Feel free to drop a comment or any news you have by clicking on the link below. This should be fun.

Tuesday, December 11, 2007

Phase II

Now that the calendar for the 2008 presidential primary season has been officially (and completely?) set, I'm done with this thing for a while, right? Well, states probably won't shift their focus to 2012 until 2009 at the earliest (Arkansas, for example, moved to February 5, 2008 in 2005.), but the campaign presses on and the ramifications of the frontloading this cycle have yet to fully play out. So, this blog will continue to track those developments.

However, I'll also be adding a new feature. Over the holidays, I'll (we'll) take University of Georgia political science professor, Paul Gurian's quadrennial campaign discussion group online. With the Iowa caucuses coming on the heels of the holiday season this cycle and with school still being out, the group regulars will need an outlet. Hopefully regular posts and comments can help bridge that gap. Once the semester gets underway and the group resumes meeting regularly, I plan to use this forum as a means of satisfying the instant historians/political scientists out there. I want to augment our Wednesday discussions (not displace them) with posts and comments the night(s) that primary and caucus results are coming in. Sometimes you can't wait until the day after to weigh in on what's happened, right?

And to think, primary season might have kicked off today

Ah, what could have been. Today is the day New Hampshire's presidential primary could have been held. Sure, it turned out that December 11 was nothing more than a Bill Gardner scare tactic to show the rest of the states considering crowding New Hampshire at the front of the line that the state would not be crowded. But it is fun to think of how different the last two and half weeks would have been if Gardner had announced a move to Dec. 11 back on the day before Thanksgiving. The direction of the race would have taken on a completely different tilt. On the Republican side: Would Huckabee have risen the way he has or would he be peaking at the right time? Would Romney have made his religion speech or held that until the time between New Hampshire and the Iowa caucuses (if it was even necessary)? On the Democratic side: Would the coronation of Hillary Clinton have begun? She's comfortably ahead in New Hampshire and having that contest first would have been a potential boon to her chances. From her campaign's perspective, it sure beats the three-way dead heat that polls in Iowa are showing. Would we even be talking about Obama and Edwards? For this cycle though, we'll have to live with the ho-hum IA-NH-some other states-Super Tuesday progression toward the nominations in both parties.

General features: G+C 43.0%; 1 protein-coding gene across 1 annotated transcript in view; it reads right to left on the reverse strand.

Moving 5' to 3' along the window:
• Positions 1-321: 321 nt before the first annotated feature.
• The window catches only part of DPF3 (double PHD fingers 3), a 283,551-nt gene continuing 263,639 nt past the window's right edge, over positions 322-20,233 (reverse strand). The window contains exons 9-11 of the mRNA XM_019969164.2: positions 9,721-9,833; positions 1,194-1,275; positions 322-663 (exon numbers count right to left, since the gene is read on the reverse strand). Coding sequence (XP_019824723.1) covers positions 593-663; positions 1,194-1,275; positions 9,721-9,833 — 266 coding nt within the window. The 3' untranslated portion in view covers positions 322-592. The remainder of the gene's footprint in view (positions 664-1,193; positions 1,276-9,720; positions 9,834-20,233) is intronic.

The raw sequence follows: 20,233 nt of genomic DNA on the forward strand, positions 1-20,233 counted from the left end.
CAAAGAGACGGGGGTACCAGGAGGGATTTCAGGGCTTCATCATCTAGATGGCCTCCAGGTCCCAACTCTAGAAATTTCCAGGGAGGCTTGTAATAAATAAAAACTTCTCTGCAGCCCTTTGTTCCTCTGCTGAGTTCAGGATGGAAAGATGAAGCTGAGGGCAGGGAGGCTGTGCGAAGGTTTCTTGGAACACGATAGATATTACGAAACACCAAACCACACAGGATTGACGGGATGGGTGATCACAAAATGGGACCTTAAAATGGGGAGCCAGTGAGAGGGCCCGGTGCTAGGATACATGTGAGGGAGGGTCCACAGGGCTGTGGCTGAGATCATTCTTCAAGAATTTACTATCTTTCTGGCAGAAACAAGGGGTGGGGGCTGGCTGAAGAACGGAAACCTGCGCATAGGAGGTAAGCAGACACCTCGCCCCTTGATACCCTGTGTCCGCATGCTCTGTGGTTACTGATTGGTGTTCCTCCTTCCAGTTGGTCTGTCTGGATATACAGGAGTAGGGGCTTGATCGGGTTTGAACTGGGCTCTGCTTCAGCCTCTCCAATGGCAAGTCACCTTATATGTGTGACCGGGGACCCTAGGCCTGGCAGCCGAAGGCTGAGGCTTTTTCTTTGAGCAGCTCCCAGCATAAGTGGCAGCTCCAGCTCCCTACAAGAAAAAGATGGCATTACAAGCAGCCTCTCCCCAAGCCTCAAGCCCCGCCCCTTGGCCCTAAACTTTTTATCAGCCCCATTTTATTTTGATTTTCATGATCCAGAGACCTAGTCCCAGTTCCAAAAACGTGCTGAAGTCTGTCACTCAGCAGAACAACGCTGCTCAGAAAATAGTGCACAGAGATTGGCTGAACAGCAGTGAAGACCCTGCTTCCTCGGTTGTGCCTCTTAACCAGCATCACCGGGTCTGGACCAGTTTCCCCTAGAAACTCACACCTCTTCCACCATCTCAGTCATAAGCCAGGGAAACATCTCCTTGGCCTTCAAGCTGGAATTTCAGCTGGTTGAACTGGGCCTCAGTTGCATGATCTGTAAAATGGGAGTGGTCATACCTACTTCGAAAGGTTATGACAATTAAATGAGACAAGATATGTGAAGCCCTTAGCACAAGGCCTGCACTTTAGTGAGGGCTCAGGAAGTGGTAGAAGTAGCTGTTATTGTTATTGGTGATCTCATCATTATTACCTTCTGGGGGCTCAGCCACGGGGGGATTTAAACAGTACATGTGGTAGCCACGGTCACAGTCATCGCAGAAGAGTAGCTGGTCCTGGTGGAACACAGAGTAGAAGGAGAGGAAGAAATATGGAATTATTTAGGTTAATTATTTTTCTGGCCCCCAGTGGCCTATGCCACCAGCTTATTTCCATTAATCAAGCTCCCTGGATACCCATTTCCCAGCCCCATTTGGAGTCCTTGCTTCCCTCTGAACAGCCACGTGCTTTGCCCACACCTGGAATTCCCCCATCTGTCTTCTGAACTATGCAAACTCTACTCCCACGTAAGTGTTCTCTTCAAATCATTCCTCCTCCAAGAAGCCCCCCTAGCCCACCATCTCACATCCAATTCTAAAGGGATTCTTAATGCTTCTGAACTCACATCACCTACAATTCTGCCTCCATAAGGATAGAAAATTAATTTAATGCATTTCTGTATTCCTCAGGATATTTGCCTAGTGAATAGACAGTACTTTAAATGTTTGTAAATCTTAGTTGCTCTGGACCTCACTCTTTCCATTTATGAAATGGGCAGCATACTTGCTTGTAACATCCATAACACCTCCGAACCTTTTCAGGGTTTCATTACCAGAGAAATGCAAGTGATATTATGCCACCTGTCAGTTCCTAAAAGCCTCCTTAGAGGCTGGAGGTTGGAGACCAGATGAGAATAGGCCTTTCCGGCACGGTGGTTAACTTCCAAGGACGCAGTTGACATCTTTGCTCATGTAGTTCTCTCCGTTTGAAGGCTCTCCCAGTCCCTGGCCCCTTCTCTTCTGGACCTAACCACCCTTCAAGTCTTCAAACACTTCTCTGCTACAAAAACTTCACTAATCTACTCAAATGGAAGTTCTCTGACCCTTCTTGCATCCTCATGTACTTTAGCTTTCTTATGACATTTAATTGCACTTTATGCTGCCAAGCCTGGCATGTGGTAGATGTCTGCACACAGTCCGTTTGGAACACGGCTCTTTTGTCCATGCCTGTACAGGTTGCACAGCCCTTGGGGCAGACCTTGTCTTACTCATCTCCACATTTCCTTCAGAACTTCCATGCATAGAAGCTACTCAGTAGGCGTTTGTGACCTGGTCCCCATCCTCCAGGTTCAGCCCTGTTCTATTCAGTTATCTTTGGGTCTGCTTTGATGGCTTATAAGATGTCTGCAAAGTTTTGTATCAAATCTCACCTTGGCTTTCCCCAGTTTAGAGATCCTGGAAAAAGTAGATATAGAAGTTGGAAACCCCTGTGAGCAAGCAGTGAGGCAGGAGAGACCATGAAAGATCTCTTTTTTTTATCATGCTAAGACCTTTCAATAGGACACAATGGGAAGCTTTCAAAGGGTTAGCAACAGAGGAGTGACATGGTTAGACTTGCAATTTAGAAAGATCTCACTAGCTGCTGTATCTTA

Other News:
New Hampshire:
Fine, I missed the boat on New Hampshire's announcement to hold their primary on January 8. "And you call yourself Frontloading HQ?" Well yeah, I guess I still do. I will admit that the timing of the announcement was odd. It came across like one of those Friday afternoon leaks of information to the press that presidential administrations have always had an affinity for. It just got lost in the shuffle on a day when folks were preparing to give thanks. Of course those in the Granite State may be thankful that the powers that be (Secretary of State Bill Gardner) didn't rock the boat too much (Dec. 11 primary) triggering reform that could have bumped New Hampshire from its lofty position at the front of the primary line.

After having the January 15 primary struck down by a circuit court, the state appealed the decision only to have the state Court of Appeals affirm the lower court's ruling (that public voter lists should not go exclusively to two private entities, the state parties) on November 16.
Incidentally, that date was to have been the date on which the two parties were to have decided if they were even going to opt into the primary system set up in the initial law. The state then appealed to the state Supreme Court and won a 4-3 decision, putting the January 15 primary back in place. That triggered the New Hampshire announcement later in the afternoon.

The state legislature in Massachusetts also made news by moving the state's 2008 presidential primary from the first Tuesday in March to the first Tuesday in February. The bill, SB 2414 made it through the Senate on Nov. 15 (by a vote of 33-5), the House on Nov. 20 (by a vote of 135-17) and was signed by Gov. Deval Patrick on Nov. 26. So, now Massachusetts joins half the country on February 5 for the Super Tuesday extravaganza that will (if you follow the model established in the years since 1988) most likely determine the nominees from both parties.